Tuesday, September 02, 2008

Why do I not want Labour to be re-elected?

Labour presents a vision of more government, more government subsidies, more middle class welfare and an uncomfortable level of statism across many aspects of everyday life and business. The failure of state health and education to deliver the expectations of the public is not something Labour has an answer to, beyond spending more money, which suits the interest groups that it gets succour from, such as the teaching and nurses unions. However, most disconcerting of all is Labour’s underlying message of class warfare.

You can be successful and quite wealthy under Labour, but you should be fitting in with its “visions” and “strategies” and you better be giving a lot back, because you owe it. Labour has an underlying suspicion of those “too” financially successful, as if they got there off the back of the workers, whereas it has a generous view of those who have failed. Labour sees those closer to the bottom as always deserving of more money, more assistance and that their circumstances are “no fault of their own”. It is the leftover legacy of socialism. The belief that, deep down, people shouldn’t be allowed to fail, and the successful shouldn’t be allowed to “get away with it”. Most of all it is the belief that the state is a force of good and it can intervene and do more good, most of the time.

I see the state as necessary to protect rights, not to grant privileges and take money from some and give to others (redistribution). I find the notion that the successful owe everyone else to be rather vile, but most of all I find the culture that says that everyone else owes you something, and you owe everyone else something to be most insidious.

Now the reasons to remove Labour from power are quite overwhelming. For me it is:

- The arrogant belief of the Labour Party that it knows best how to spend a significant proportion of people’s money, and its lack of accountability for wasting it. Taxpayers’ money is the government’s money and there is little appreciation of where it came from;

- The chilling view of Helen Clark that “the state is sovereign” showing scant regard for individual freedom;

- The culture of envy and sneering hatred for “the rich” and successful, particularly in business, that comes through in the general Labour attitude to “rich pricks” and the like;

- The almost complete lack of business experience or economic expertise in the Labour caucus, which is dominated by ex. teachers, union officials and public servants. That ISN’T representative of New Zealand (despite what Idiot Savant thinks);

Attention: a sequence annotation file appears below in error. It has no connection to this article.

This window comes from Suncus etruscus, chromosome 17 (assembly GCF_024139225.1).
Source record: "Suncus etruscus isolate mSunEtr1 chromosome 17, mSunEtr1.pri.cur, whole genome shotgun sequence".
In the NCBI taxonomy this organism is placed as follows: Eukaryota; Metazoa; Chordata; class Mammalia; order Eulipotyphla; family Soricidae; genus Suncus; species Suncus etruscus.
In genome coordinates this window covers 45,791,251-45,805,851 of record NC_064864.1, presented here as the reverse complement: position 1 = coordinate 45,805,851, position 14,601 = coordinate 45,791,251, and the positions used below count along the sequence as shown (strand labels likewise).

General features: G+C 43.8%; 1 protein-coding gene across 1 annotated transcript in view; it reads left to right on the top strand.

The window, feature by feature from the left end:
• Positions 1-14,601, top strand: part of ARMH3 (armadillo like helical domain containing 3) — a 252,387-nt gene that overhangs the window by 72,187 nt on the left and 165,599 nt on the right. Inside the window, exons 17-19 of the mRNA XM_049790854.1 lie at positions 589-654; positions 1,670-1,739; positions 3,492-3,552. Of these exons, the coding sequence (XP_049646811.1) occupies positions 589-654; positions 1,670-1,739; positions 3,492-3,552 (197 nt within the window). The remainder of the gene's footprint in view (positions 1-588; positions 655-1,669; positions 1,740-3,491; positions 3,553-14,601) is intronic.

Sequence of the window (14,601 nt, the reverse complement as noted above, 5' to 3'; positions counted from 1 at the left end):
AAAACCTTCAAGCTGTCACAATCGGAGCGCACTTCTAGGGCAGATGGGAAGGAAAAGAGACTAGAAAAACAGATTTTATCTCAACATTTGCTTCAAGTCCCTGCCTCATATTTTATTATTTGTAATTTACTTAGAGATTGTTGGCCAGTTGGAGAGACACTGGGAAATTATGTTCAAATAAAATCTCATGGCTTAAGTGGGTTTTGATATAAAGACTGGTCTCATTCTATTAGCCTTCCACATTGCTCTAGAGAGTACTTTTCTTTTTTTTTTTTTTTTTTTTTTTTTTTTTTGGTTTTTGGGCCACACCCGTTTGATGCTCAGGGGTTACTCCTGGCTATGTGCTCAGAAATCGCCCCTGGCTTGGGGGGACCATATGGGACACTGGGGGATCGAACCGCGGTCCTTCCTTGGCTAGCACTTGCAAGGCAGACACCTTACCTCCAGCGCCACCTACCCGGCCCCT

- The sclerotic paucity of accountability and consumer driven reform of the education system under Labour, which is designed to serve what bureaucrats and the teaching unions think it best for education, not parents. Perhaps the greatest scope to open up innovation and cultural change in New Zealand would be in opening up education to be driven by users and providers in a virtuous circle seeking better performance from children;

- The insidious willingness of Labour to consider blunt Orwellian processes to monitor the lives of all children, regardless of their parents’ performance, as a response to the chronic child neglect and abuse by an underclass of barely functional adults;

- The lack of regard for private property rights whether it be homeowners on the one hand or large businesses on the other, or indeed the lack of willingness to use private property rights to deal with issues such as the foreshore and seabed;

- Complete emptiness of courage and ideas to manage the unmanageable burden of the public health system whereby demand, supply and incentives are highly perverse and will continue to deliver below expectations;

- Its cheerful willingness to increase the scope and size of the welfare state to incorporate middle class families, to put them in a cycle of dependency of government for a portion of their income, rather than deliver tax cuts;

- Labour’s almost religious willingness to sign up New Zealand to an Emissions Trading System and commitments to address CO2 emissions without there being any substantive evidence that the benefits will outweigh the costs;

- The ongoing willingness to pour hundreds of millions of dollars of taxpayers’ money bailing out businesses that are failing in part because of its own unwillingness to accept foreign investment (Air NZ), or because of a quasi-religious obsession with a particular industry (Kiwirail);

- A similar willingness to decimate the private property rights of a major company (Telecom) whilst complaining about that company’s level of investment in new infrastructure;

- Cheeringly developing endless visions, strategies and statements about various sectors of business and communities, as if nothing should be left to people’s own choice, spontaneous decisions and dynamism. Labour does not perceive that it doesn’t have a role in just about everything – whether it be aging, what you eat, what you watch on TV, how you travel, what entertainment you consume, how to dispose of waste.

Is that enough?

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